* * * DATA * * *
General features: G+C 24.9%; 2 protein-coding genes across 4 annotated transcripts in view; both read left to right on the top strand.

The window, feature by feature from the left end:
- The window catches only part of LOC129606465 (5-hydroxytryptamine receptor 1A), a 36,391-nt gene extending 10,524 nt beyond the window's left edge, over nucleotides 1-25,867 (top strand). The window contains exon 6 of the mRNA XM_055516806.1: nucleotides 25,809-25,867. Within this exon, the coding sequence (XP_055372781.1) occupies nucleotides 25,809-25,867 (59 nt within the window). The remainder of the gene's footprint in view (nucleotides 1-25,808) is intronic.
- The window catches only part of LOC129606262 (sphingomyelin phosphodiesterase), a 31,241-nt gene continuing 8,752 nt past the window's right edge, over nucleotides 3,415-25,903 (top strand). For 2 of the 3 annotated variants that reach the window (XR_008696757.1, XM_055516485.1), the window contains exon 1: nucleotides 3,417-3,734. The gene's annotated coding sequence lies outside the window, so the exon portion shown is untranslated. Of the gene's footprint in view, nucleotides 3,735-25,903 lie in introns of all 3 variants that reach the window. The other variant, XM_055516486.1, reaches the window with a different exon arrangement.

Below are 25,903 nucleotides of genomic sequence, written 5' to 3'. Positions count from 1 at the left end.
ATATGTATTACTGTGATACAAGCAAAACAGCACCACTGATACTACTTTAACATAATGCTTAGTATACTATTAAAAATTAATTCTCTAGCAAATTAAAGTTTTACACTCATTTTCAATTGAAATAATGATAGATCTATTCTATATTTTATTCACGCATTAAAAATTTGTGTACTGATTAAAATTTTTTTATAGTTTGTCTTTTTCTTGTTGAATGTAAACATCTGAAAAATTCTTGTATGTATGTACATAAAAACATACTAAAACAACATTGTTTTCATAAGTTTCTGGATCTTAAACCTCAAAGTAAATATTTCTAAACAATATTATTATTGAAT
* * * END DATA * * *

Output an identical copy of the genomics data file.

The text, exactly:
General features: G+C 24.9%; 2 protein-coding genes across 4 annotated transcripts in view; both read left to right on the top strand.

The window, feature by feature from the left end:
- The window catches only part of LOC129606465 (5-hydroxytryptamine receptor 1A), a 36,391-nt gene extending 10,524 nt beyond the window's left edge, over nucleotides 1-25,867 (top strand). The window contains exon 6 of the mRNA XM_055516806.1: nucleotides 25,809-25,867. Within this exon, the coding sequence (XP_055372781.1) occupies nucleotides 25,809-25,867 (59 nt within the window). The remainder of the gene's footprint in view (nucleotides 1-25,808) is intronic.
- The window catches only part of LOC129606262 (sphingomyelin phosphodiesterase), a 31,241-nt gene continuing 8,752 nt past the window's right edge, over nucleotides 3,415-25,903 (top strand). For 2 of the 3 annotated variants that reach the window (XR_008696757.1, XM_055516485.1), the window contains exon 1: nucleotides 3,417-3,734. The gene's annotated coding sequence lies outside the window, so the exon portion shown is untranslated. Of the gene's footprint in view, nucleotides 3,735-25,903 lie in introns of all 3 variants that reach the window. The other variant, XM_055516486.1, reaches the window with a different exon arrangement.

Below are 25,903 nucleotides of genomic sequence, written 5' to 3'. Positions count from 1 at the left end.
ATATGTATTACTGTGATACAAGCAAAACAGCACCACTGATACTACTTTAACATAATGCTTAGTATACTATTAAAAATTAATTCTCTAGCAAATTAAAGTTTTACACTCATTTTCAATTGAAATAATGATAGATCTATTCTATATTTTATTCACGCATTAAAAATTTGTGTACTGATTAAAATTTTTTTATAGTTTGTCTTTTTCTTGTTGAATGTAAACATCTGAAAAATTCTTGTATGTATGTACATAAAAACATACTAAAACAACATTGTTTTCATAAGTTTCTGGATCTTAAACCTCAAAGTAAATATTTCTAAACAATATTATTATTGAAT